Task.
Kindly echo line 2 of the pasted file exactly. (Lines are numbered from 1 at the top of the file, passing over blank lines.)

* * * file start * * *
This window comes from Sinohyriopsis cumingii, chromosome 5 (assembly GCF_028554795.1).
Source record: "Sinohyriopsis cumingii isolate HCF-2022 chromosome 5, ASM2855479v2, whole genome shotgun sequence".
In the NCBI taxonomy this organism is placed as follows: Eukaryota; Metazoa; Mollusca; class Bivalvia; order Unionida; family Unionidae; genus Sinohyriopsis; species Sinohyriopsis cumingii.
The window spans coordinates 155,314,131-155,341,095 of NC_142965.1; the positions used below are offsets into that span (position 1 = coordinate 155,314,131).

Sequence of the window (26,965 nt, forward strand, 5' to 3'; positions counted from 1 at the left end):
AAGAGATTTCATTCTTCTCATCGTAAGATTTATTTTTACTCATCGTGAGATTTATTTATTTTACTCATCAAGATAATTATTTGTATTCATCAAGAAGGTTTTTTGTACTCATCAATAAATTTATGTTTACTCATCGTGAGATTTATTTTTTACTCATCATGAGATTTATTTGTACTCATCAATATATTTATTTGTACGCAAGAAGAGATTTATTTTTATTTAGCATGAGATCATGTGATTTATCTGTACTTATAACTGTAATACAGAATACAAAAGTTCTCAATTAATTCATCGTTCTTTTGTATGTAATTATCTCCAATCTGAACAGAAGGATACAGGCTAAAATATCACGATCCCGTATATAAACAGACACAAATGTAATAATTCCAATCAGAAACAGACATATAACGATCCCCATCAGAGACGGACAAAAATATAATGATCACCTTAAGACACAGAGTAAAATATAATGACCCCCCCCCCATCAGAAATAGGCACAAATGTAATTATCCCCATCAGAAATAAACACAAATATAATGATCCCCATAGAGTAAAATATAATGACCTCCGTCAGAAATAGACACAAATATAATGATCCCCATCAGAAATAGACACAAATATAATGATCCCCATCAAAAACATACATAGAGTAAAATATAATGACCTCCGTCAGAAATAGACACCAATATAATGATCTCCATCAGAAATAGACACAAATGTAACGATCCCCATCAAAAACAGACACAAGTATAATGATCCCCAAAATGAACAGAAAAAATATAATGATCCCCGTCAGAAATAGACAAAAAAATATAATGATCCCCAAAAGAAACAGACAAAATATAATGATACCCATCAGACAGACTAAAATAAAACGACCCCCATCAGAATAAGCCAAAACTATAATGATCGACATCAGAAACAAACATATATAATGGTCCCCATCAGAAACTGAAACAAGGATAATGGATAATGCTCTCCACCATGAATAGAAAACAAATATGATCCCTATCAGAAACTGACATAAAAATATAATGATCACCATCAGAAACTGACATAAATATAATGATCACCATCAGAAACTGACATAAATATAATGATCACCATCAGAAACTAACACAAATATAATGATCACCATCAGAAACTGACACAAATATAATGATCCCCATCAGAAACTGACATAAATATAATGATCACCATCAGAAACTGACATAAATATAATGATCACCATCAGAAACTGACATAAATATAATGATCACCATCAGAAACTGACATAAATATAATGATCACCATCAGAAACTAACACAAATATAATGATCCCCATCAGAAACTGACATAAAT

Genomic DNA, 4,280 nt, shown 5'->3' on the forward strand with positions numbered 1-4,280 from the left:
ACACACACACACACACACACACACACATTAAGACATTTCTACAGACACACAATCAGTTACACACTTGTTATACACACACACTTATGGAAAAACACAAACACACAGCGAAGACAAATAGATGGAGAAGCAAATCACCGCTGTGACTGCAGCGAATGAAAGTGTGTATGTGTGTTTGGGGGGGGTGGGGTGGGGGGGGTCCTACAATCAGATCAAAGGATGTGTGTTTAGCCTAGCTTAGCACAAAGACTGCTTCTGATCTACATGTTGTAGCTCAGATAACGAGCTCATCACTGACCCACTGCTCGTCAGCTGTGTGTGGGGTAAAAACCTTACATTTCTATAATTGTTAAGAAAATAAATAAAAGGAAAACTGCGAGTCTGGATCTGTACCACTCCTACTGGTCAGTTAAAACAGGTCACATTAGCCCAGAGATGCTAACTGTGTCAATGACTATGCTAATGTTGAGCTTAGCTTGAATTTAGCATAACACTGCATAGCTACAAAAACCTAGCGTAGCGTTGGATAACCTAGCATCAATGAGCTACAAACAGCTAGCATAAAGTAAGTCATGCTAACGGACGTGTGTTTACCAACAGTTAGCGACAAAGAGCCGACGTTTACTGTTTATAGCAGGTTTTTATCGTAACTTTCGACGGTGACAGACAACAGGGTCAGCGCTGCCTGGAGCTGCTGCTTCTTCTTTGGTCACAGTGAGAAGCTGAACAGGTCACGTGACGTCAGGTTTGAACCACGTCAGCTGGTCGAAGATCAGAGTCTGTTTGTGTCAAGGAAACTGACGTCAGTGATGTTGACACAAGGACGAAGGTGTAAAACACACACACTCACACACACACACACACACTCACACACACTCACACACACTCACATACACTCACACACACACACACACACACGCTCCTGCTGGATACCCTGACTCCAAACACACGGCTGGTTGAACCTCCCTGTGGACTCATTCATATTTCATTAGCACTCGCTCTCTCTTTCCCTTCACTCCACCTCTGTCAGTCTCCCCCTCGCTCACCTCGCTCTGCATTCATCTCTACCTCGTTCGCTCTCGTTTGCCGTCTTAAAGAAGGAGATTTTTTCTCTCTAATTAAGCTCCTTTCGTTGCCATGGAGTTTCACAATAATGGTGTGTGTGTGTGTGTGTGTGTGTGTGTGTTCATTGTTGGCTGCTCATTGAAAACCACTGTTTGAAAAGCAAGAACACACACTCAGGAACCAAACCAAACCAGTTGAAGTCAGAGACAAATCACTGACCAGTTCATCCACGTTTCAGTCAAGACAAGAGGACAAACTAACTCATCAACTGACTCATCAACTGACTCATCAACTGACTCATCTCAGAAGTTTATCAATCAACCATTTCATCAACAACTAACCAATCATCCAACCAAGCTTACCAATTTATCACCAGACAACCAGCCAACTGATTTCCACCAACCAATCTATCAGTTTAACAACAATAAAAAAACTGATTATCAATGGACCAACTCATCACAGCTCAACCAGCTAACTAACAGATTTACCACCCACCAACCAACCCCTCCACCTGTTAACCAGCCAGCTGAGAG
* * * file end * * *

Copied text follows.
Source record: "Sinohyriopsis cumingii isolate HCF-2022 chromosome 5, ASM2855479v2, whole genome shotgun sequence".